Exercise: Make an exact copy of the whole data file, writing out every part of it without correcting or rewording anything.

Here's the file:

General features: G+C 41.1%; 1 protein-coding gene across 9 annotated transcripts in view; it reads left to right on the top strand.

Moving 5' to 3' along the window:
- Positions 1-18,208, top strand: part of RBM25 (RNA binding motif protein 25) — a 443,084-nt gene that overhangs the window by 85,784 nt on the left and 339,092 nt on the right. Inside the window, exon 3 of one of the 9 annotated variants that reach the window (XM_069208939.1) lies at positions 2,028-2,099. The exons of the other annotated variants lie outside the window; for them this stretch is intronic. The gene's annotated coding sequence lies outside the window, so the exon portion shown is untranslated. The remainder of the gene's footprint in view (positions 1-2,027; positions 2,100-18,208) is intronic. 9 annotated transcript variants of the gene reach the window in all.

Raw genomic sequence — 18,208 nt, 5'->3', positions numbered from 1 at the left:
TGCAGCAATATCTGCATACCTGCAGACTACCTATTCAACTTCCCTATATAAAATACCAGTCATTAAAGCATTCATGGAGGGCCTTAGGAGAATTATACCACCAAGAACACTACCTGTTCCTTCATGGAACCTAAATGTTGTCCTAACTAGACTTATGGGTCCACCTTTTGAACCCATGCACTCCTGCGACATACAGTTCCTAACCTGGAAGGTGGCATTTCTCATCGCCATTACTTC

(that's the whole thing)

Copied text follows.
General features: G+C 41.1%; 1 protein-coding gene across 9 annotated transcripts in view; it reads left to right on the top strand.

Moving 5' to 3' along the window:
- Positions 1-18,208, top strand: part of RBM25 (RNA binding motif protein 25) — a 443,084-nt gene that overhangs the window by 85,784 nt on the left and 339,092 nt on the right. Inside the window, exon 3 of one of the 9 annotated variants that reach the window (XM_069208939.1) lies at positions 2,028-2,099. The exons of the other annotated variants lie outside the window; for them this stretch is intronic. The gene's annotated coding sequence lies outside the window, so the exon portion shown is untranslated. The remainder of the gene's footprint in view (positions 1-2,027; positions 2,100-18,208) is intronic. 9 annotated transcript variants of the gene reach the window in all.

Raw genomic sequence — 18,208 nt, 5'->3', positions numbered from 1 at the left:
TGCAGCAATATCTGCATACCTGCAGACTACCTATTCAACTTCCCTATATAAAATACCAGTCATTAAAGCATTCATGGAGGGCCTTAGGAGAATTATACCACCAAGAACACTACCTGTTCCTTCATGGAACCTAAATGTTGTCCTAACTAGACTTATGGGTCCACCTTTTGAACCCATGCACTCCTGCGACATACAGTTCCTAACCTGGAAGGTGGCATTTCTCATCGCCATTACTTC